Only the beginning and the end of Gladiator take place in Rome proper. Much of the game sends Thrax through mythological lands to prepare him for his final confrontation and to allow him to face the two demi-gods behind Arruntius. The graphics are at their best when presenting sweeping landscapes of Rome, transformed into obstacle courses by Arruntius, and filled with gladiators. The mythological landscapes are sparser, occupied by cyclopean architecture or barren cliffs and filled with creatures such as skeletons or Cyclopes (or skeletal Cyclopes). Bone fragments fly off the skeletons when struck, and anything alive will spray blood everywhere. The many power-ups that Thrax can acquire manifest as sparkling and shimmering effects around Thrax. There is some oddly Mesoamerican-looking decor in the lands of Roman mythology, but there are also some wonderful set pieces, such as the mechanical Cerebus – a three-headed delivery system to throw gladiators into the ring against Thrax. Fortunately, the game culminates in a dramatic scene in the Coliseum (which apparently had a dome) in which Thrax faces Arruntius and his sponsors. That return to Rome is important, as the cheering masses and hordes of mortal gladiators are what complete the Roman gladiatorial theme.

A Game Distinguished by Blood


Gore in Gladiator isn't just a by-product of the gladiatorial blood sport – it's a major selling point. Thrax leaves throngs of crumpled corpses in his wake, and unless his foe is a bloodless corpse, blood splatters the sand and dust with every blow. It may not please The Lion & Lamb Project (who want to rid the world of violent games), but anyone who was a fan of Mortal Kombat's fatality moves will thrill at the gruesome execution moves available in Gladiator. Acclaim advertises more than sixty types of death blows, and there are unique sequences for each of Thrax's three styles of weapons, different for each type of foe. For all but the weakest of enemies, once the foe is near death, its life meter will go from a partial green bar to a red bar, at which point a single button press will start the execution cut-scene. These sequences are rendered using the same engine as the rest of the game and feature grotesque animations. In one sequence against a fellow wielding a gigantic hammer, Thrax kicks him in the groin, and when the fellow falls to his knees, Thrax plunges a sword directly into the top of his skull and stirs the contents about (accompanied by squishing noises). Another has Thrax sink his axe into the side of a Cyclops, and when the creature falls on its belly, Thrax firmly plunges the blade into the creature's spine with an overhand swing.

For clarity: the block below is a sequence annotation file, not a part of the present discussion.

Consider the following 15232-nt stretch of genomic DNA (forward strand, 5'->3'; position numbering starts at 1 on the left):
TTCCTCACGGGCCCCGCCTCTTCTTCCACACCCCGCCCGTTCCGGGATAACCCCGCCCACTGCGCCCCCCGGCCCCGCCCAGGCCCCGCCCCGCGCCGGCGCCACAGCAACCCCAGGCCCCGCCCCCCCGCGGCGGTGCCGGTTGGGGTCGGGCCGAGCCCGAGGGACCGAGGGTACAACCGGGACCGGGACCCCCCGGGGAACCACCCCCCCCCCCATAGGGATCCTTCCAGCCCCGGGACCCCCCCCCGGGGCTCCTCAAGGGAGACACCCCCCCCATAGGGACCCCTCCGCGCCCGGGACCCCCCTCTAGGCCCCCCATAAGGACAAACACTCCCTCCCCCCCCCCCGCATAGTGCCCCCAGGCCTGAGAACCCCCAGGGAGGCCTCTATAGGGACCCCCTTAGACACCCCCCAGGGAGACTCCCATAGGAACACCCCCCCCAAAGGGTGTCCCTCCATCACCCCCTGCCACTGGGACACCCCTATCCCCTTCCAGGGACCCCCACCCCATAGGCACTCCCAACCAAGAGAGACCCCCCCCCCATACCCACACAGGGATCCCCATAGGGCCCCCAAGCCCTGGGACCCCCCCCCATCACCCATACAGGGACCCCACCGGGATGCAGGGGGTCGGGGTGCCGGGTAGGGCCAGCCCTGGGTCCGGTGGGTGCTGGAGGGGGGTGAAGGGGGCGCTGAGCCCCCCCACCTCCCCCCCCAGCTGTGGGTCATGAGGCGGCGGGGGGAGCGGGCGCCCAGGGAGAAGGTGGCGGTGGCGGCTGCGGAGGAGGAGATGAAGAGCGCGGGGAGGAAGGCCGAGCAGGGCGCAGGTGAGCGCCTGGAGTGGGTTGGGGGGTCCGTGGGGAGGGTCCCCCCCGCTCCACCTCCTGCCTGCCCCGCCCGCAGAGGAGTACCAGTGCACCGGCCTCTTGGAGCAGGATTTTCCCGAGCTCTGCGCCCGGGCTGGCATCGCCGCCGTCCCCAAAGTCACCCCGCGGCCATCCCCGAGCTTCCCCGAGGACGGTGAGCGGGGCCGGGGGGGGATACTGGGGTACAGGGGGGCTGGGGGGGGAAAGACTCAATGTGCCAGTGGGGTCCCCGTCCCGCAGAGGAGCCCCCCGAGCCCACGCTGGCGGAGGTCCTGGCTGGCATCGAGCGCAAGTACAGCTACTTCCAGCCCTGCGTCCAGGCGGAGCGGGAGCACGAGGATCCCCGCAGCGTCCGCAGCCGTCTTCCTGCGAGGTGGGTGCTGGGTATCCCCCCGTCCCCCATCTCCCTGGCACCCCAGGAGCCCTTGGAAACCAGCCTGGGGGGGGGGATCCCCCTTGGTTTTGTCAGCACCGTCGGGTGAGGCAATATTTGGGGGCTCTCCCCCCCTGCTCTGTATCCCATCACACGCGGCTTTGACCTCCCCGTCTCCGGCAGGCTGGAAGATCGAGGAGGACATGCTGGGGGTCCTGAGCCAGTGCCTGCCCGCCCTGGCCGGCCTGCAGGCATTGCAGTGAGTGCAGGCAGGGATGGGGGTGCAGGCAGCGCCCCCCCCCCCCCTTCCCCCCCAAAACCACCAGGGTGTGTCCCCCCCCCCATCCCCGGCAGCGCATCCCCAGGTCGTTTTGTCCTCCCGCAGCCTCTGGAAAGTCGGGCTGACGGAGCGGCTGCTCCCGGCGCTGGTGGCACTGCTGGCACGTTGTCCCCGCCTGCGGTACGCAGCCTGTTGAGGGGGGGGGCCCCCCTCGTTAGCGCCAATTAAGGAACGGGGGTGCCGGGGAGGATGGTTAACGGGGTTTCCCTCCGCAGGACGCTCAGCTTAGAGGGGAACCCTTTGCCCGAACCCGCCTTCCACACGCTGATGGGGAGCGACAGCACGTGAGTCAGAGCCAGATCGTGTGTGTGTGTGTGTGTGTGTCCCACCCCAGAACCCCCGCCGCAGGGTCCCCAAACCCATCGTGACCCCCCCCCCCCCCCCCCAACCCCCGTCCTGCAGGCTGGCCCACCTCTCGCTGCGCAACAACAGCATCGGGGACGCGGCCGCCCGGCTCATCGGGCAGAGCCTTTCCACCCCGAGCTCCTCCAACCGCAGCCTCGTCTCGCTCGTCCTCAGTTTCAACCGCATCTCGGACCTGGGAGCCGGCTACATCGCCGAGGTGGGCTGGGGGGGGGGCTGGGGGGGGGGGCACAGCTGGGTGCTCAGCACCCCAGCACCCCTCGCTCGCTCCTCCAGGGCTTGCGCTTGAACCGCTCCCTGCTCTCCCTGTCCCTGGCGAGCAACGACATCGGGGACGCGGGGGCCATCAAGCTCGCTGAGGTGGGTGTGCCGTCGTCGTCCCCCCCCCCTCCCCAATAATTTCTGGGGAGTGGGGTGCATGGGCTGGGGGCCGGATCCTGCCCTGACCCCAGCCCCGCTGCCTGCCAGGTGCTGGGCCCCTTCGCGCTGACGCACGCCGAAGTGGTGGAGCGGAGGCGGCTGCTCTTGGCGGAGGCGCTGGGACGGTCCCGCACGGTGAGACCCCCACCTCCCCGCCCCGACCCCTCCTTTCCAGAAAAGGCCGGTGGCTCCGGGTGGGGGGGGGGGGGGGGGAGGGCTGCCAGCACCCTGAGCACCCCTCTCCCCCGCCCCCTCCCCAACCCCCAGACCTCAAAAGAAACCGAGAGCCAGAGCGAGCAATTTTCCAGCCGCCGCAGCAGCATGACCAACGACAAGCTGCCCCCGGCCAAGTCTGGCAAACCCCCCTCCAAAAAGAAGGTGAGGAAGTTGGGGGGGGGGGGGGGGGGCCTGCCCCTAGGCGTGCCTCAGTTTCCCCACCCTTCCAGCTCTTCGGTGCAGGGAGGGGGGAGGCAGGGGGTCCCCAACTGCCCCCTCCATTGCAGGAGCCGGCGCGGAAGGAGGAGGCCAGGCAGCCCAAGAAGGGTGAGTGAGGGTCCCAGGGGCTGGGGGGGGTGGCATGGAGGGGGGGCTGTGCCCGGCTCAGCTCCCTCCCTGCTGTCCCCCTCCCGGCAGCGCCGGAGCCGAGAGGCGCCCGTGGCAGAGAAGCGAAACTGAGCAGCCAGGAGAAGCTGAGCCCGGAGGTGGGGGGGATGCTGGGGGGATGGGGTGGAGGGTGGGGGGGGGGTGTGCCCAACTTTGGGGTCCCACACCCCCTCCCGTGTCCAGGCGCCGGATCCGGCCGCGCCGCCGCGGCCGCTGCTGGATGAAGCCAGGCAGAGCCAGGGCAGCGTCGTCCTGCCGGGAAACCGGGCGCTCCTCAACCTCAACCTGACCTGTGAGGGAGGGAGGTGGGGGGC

There are a few problems with Gladiator, the most serious of which are the camera system and the save system. The levels are strictly linear, so it's always clear where Thrax should be. As a result, the camera goes to predetermined positions, and the player has control only over how closely you view Thrax. Often, you are stuck with inconvenient angles that make it difficult to do battle properly, and sometimes the zoom is set so close (regardless of your preference) that it is hard to see what is going on in the fray. Also, even though your objectives should be obvious given the linear design, it can be difficult to see the obvious keyhole or lever that sits just out of view. As for continue points (where you restart when dead), they are usually close together, but there are occasions when they are unbearably far apart. For example, when Thrax is questing for the War Blade of Mars, continue points can be so far apart that you will repeat the same sequence often enough to get irritated. The boss battles are also repetitive. The problem is not that such battles consist of the standard pattern-recognition fare. The problem is that there are five such battles, and only two bosses that get reused. As impressive as it is to face Phobos in armor made of shadow and fear (looking like the pilot of an enormous ‘mech as he dangles in the huge shadow body), if you can beat him once, you can beat him the next three times.

In the end, the save system is probably the biggest disappointment in Gladiator. The game isn't complex, but it does offer entertaining and particularly graphic violence. In small doses, Gladiator would be the perfect game to help you unwind after a tough day at the office. A simple arena mode that just pitted Thrax against waves of foes would serve the same purpose. As it is, it's hard to play for a few minutes at a time without redoing the same section of the game over and over. Even so, Gladiator is good for a violent, button-mashing action fix, and it's certainly worth renting for a weekend's battle.

Leave a comment

About this Entry

This page contains a single entry by Editor published on November 17, 2003 9:10 PM.

PlanetSide: Core Combat Review was the previous entry.

Blowout Review is the next entry.

Find recent content on the main index or look in the archives to find all content.

 

Add to Technorati Favorites